You have to be a certain type of gamer to fully appreciate the works of Goichi Suda, (i.e. Suda 51) and his studio Grasshopper Manufacture. Ever since Killer7, perhaps his most critically polarizing title he’s ever made, he’s been one of the most difficult gaming personalities to pigeonhole. Even my opinions of the auteur producer have bordered on the methodically insane to outright avant-garde nihilism.
On the surface for those familiar with Suda’s work Killer is Dead is exactly what you’d expect; a surreal world populated with slick visuals, glorified violence, and humor that’s absurd yet charming all the same. All of this unfolds as you take the role of Mondo Zappa, a sharply-dressed 30-something, cybernetic arm-wielding assassin who’s pretty low-key behind the suave persona.
Realistically Mondo is surprisingly average compared to everything else going on in the game. In fact he’s merely a cog for the executioner’s department, a tax-funded agency that serves as the “country’s” first line of defense or an assassin-for-hire firm that specializes in unique cases and eliminating targets around the globe. All the clientele have problems such as a artist whose neighbor is a child-devouring spider mutant, exploring a mansion on the dark side of the moon for a beautiful woman in crisis, or literally recapturing a stolen item by a giant head. Even his workplace associates come straight out of left field. Vivienne for instance just happens to have a dozen arms that spring out of her back and fire pistols.
Going into detail about the plot is nearly impossible because within the first two hours of playing you’ve already been through a playhouse that looks like was inspired by M.C. Escher’s Relativity print and on the moon and back again, it’s a distinct and cerebral form of film noir storytelling where nothing is truly revealed or explained – or at the very least able to piece together early on, despite the game’s linear approach.
The surrealist narrative and settings are enough to alienate the majority but the core mechanics are grounded well within third-person action fundamentals. Similar to No More Heroes the hack-and-slash gameplay and necessary blocking and dodging moments are handled well, and on a basic level the combat feels more polished during chaotic duels. Abilities like Adrenaline Rush, which slows down time for an opportunity to really button mash into your enemies with your prized katana (lovingly known to Zappa as the Gekkou), to other context-sensitive skill such as Adrenaline Burst do an equally effective job of cutting down anything with gruesome flair. Slicing down enemies is also vital to power your cybernetic arm (a.k.a. the Musselback) since you need their blood to do so. This essentially makes your left hand your secondary weapon that transforms into a gun, drill, or freeze shooter, there are other sub-weapons that can be unlocked but they’re optional upgrades.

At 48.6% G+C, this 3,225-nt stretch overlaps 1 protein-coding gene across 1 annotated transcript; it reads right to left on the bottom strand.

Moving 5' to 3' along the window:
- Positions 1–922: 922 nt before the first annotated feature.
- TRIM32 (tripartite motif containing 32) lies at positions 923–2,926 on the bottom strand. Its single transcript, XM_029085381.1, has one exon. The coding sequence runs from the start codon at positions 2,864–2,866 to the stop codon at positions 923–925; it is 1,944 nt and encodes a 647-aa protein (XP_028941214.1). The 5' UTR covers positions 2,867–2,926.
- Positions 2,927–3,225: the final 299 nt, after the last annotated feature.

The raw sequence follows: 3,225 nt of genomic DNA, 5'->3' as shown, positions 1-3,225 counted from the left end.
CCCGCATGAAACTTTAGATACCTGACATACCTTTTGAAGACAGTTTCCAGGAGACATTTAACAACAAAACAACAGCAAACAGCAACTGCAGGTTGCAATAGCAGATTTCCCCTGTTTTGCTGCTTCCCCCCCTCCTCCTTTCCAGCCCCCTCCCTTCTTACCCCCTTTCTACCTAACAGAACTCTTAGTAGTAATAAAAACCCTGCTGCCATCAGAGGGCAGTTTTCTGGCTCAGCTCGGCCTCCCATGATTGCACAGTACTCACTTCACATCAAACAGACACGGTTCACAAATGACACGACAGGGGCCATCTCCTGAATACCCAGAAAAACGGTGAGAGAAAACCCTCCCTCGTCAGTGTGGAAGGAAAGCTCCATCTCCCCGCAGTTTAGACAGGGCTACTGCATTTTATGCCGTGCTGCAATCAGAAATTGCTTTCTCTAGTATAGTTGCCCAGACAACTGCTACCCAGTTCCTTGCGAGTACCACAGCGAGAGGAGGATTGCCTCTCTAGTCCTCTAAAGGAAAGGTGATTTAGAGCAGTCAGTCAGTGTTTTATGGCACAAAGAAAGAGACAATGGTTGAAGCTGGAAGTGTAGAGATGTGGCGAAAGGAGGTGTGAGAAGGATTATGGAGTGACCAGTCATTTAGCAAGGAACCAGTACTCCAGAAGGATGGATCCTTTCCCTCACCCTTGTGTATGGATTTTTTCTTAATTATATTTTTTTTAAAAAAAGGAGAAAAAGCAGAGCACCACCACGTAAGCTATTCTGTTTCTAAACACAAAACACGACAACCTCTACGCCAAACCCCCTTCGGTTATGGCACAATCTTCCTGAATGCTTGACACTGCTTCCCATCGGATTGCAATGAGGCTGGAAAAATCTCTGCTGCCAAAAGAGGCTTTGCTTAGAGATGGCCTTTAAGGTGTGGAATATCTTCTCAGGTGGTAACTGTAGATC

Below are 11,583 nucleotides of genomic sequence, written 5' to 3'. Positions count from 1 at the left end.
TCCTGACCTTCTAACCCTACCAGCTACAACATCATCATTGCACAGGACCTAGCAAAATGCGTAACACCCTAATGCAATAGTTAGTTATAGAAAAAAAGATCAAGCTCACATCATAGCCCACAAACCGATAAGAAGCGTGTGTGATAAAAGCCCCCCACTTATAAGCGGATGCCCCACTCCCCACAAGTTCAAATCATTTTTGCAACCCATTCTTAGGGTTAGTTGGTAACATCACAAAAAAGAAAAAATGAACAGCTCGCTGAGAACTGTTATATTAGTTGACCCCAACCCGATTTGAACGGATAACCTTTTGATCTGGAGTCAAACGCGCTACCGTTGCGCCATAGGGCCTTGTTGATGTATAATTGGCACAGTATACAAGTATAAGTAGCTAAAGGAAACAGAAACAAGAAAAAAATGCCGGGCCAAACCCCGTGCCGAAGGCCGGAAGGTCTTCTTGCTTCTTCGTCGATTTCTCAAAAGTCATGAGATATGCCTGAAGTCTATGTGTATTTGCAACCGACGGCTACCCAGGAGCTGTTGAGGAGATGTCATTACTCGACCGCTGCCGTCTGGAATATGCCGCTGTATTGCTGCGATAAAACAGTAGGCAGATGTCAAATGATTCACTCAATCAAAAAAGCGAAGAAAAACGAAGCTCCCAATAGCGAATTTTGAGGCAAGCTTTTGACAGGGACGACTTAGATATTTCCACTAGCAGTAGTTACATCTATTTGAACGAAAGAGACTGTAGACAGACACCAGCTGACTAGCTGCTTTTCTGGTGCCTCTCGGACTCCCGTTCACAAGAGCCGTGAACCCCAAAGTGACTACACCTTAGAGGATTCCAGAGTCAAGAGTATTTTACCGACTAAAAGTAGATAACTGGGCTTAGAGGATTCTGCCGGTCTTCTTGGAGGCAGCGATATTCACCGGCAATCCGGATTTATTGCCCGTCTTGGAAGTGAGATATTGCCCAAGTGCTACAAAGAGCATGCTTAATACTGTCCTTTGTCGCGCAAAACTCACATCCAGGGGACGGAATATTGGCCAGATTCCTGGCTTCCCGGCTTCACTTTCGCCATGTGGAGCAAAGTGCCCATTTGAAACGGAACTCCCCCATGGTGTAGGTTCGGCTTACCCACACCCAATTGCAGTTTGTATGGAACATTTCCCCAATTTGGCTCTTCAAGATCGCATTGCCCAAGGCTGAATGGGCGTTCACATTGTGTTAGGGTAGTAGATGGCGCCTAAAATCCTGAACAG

Admittedly, this part of the gameplay is one of the lower points of Killer is Dead as alternating between your primary and secondary weapons can be a cumbersome chore. Fortunately, most of the real action is regulated to the sword.
One of the most controversial parts of the game (if that’s possible) are the Gigolo Missions, which are mini-games that can be played between the main missions. The objective is pretty simple; attempt to hit on and seduce one of the four ‘Mondo’ girls in a bar by sneaking a peek at them while they’re not looking and raising your Guts (confidence). Keeping the mood intimate, leering at the right time with your “Gigolo Vision”, and giving her presents until she finally leaves the bar with you is all a part of this game. And the romance doesn’t end there when you visit your ‘girls’, they’ll start calling at the most inopportune times during missions but you do eventually get to take them home for the night (hint, hint). It’s fairly easy to how people can be offended (or at least pretend to be) by the pretext of this mode, but they’re a moderately entertaining distraction and hardly that raunchy to be honest. They don’t add much depth to the game but it doesn’t hurt try your luck with the Mondo ladies at least once.
From the stark visuals to the nonchalantly schizophrenic plot Killer is Dead will be a familiar experience for all Suda51 and Grasshopper Manufacture fans, especially those close to Killer7. And just like that polarizing gem the game will undoubtedly struggle to find an audience outside the cult-like fanbase of the director’s previous efforts. The gameplay isn’t that innovative and character development is sacrificed for a darker, vaguely sensual, and nightmarish underworld. This is simply a game that that’s too abstract for most to embrace, even those who consider themselves open-minded. But then again that’s probably where its magic truly lays.